WESTFIELD, N.J. (AP) -- I just knew there was a pony somewhere.
Like the optimistic boy who found manure in his Christmas stocking, I was certain that the switchover to digital television would somehow work to my advantage.
Sure, the digital switchover was just a scheme to make money for the government and the communications industry. Of course, the poor and the elderly would be hurt disproportionately. Yes, I was too cheap to avoid the whole business by signing up for cable television.
But I had confidence that we were entering a brave new digital world, and that jetpacks would not be far behind. I applied for the federal coupons for digital converters; I would be an early adopter, a heady experience for someone who has never downloaded a ring tone (or even felt the need).
Herewith, some notes from the giddy digital frontier:
1. The coupons came in the mail, as promised, because I applied before supplies ran out. The converters were easily purchased, as promised. The installation was not unduly difficult, as promised (but only because I prevailed upon my son, an 18-year-old technophile, to do it).
2. The rabbit ears on our sets did not suffice. They would be replaced by amplified antennae at what might be considered a reasonable cost, except by those of us who are too poor or too cheap to pay for cable television.
3. For the most part, the picture is crystal clear, a great improvement.
4. Except when it's not, and the cast of "The Office" goes all Jackson Pollock on us, freezing on the screen and becoming pixelated, Dwight Shrute included.
5. We lost a couple of channels along the way. Goodbye, New Jersey Network!
6. We gained a bunch of really, really peculiar new channels.
You may not know this, but in exchange for their old analog channels, broadcasters are being allowed to transmit more digital channels, which use less space on the spectrum.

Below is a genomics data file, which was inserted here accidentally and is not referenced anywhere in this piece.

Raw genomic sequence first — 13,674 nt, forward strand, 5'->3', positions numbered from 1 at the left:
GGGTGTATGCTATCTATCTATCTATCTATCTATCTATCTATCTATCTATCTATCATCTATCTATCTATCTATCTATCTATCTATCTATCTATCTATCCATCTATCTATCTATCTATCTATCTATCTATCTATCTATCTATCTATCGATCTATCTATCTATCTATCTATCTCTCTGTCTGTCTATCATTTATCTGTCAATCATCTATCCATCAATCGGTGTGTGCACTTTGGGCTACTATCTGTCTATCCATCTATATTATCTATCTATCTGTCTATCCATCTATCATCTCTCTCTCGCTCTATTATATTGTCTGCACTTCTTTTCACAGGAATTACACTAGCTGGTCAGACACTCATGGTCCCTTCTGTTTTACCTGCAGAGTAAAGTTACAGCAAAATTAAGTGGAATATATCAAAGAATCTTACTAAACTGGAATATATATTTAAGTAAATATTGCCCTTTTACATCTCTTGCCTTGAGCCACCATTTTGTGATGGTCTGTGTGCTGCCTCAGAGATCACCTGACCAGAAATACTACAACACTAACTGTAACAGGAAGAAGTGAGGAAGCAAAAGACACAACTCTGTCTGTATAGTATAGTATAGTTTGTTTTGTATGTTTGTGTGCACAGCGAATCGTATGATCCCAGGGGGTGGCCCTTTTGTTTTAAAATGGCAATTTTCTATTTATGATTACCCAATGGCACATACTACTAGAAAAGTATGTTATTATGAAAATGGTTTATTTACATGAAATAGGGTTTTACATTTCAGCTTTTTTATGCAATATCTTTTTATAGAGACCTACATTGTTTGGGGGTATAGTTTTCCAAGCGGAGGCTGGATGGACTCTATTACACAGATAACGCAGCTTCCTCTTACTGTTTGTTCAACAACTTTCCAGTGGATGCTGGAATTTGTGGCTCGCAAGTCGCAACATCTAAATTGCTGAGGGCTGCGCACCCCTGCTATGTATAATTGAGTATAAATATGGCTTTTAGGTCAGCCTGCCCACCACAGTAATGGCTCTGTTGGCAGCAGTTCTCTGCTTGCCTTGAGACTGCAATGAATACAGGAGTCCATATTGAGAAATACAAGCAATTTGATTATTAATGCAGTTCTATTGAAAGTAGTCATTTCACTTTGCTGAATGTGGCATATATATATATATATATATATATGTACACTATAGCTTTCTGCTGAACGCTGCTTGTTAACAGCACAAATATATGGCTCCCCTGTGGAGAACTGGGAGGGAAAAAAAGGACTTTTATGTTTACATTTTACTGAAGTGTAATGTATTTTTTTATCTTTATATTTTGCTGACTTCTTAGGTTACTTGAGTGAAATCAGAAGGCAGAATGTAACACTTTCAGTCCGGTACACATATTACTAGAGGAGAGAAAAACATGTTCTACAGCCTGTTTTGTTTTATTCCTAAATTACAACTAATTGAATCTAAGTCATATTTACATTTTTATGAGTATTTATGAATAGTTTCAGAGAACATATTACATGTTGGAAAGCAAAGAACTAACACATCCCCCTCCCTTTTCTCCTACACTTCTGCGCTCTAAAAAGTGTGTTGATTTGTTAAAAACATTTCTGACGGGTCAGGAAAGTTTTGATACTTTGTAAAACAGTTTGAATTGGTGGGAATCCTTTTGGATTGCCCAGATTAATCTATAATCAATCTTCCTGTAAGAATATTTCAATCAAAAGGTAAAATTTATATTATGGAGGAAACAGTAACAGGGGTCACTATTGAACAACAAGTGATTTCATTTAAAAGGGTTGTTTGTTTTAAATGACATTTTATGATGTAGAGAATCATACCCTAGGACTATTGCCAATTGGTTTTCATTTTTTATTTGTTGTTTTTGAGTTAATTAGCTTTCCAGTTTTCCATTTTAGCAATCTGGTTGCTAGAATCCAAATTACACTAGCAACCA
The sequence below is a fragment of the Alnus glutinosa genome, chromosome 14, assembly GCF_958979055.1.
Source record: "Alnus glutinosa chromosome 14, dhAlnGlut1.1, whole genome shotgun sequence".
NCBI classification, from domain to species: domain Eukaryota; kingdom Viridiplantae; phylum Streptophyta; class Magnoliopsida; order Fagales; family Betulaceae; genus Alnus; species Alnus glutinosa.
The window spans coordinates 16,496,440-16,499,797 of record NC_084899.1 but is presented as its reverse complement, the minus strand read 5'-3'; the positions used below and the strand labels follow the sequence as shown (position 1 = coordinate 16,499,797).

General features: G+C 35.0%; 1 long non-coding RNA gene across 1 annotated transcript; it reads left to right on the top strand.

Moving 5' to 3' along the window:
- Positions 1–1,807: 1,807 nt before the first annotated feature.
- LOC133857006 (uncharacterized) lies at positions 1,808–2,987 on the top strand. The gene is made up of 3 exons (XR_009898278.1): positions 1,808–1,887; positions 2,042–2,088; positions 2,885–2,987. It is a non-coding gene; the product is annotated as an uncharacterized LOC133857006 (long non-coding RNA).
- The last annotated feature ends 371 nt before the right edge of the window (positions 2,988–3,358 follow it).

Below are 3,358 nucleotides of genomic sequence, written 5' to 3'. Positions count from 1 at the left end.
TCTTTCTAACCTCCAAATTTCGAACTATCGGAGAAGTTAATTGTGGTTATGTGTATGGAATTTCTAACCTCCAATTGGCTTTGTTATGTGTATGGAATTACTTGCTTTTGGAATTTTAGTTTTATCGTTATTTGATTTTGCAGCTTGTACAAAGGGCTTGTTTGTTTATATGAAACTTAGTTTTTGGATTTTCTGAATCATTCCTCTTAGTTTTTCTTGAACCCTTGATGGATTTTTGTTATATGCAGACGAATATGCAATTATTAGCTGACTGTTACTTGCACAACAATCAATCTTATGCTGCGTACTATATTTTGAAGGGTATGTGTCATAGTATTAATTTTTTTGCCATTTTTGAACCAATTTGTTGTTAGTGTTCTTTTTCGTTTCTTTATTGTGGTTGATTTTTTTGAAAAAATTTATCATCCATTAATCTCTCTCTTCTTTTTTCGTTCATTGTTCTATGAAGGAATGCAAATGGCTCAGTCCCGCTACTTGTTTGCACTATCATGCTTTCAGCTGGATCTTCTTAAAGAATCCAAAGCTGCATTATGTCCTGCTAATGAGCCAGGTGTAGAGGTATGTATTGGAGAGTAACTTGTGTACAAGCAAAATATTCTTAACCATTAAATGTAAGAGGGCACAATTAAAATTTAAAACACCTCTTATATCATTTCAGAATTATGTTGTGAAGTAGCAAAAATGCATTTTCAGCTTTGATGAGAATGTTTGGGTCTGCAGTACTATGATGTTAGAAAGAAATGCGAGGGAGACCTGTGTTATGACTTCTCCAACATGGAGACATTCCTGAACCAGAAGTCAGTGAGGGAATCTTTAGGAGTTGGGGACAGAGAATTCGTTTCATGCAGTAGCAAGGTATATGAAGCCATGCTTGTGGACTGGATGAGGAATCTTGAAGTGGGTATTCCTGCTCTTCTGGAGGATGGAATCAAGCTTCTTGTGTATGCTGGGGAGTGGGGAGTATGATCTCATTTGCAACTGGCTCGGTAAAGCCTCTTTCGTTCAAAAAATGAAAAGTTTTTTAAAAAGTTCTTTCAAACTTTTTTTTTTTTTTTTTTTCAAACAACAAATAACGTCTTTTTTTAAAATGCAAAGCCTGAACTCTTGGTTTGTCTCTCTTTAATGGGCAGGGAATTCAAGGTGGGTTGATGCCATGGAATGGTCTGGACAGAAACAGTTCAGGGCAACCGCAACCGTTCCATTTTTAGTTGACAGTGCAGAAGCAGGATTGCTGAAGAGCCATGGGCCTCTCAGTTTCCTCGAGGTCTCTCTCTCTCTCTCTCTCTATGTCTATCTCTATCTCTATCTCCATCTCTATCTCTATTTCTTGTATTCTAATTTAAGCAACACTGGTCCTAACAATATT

Some of them have taken the opportunity to provide programming to underserved communities; I now can watch Korean soap operas, and there are numerous Spanish channels that are of little use to those of us who endured French in high school.
But that's not all!
I'm thinking now of WABC in New York, which in addition to its home channel and a 24-hour weather channel, offers a third channel that seems to be reserved for infomercials — in particular, one for a piece of cooking equipment called the FlavorWave.
It is flogged relentlessly by Mr. T, who makes his entrance by knocking down a door, much to the delight of the studio audience. Mr. T is looking a bit more portly than he did in his days on "The A-Team," perhaps because he has spent a little too much time with his FlavorWave.
WNBC also transmits on three channels — classic WNBC, WNBC weather and a third channel that specializes in sports I do not want to watch. These days, I'm flipping past downhill skiing.
Rupert Murdoch owns two channels in New York, channels 5 and 9. Each has two digital channels. What does channel 5 transmit on its second channel? Channel 9.
So ... what does channel 9 transmit on its second channel? Want to take a wild guess?
(I've come to think of this as the lazy man's digital dividend — you need no longer expend the energy to press the remote to go up or down the dial to reach the other Murdoch channel.)
New York City's municipal station goes for something entirely different. For its second channel, it has plugged into the city's network of traffic cameras.
This isn't very useful — most of the time, you just can't figure out what roads you're watching, especially at night — but ultimately, the effect is hypnotic, like the Yule Log.
But the true fountain of digital delights can be found on the Ion network's four channels.
Ion already is a little flaky — you never know whether you'll find a "Boston Legal" marathon or an infomercial for Time-Life's "Romancing the '70s" when you tune in. Ion's extra channels include one devoted to devotion (Ion Worship) and another, qubo, devoted to children's shows. I note that many of these shows originally appeared in Canada.
The real fun is on Ion Life, a channel devoted to lifestyles. This is where you find "The Weekend Guy," a show about ... a guy who likes weekends. He likes doing stuff on the weekends. He has a little song which he sings about how much he likes weekends.
I'm not making this up.
There's another show called "Girls Gone Fishin.'" It's about girls who go fishing.
But the best show is "Get Out!" It features three beautiful women who have adventures, like bungee jumping. They wear bikinis almost all the time. One of them is named Misty.
Why pay for cable?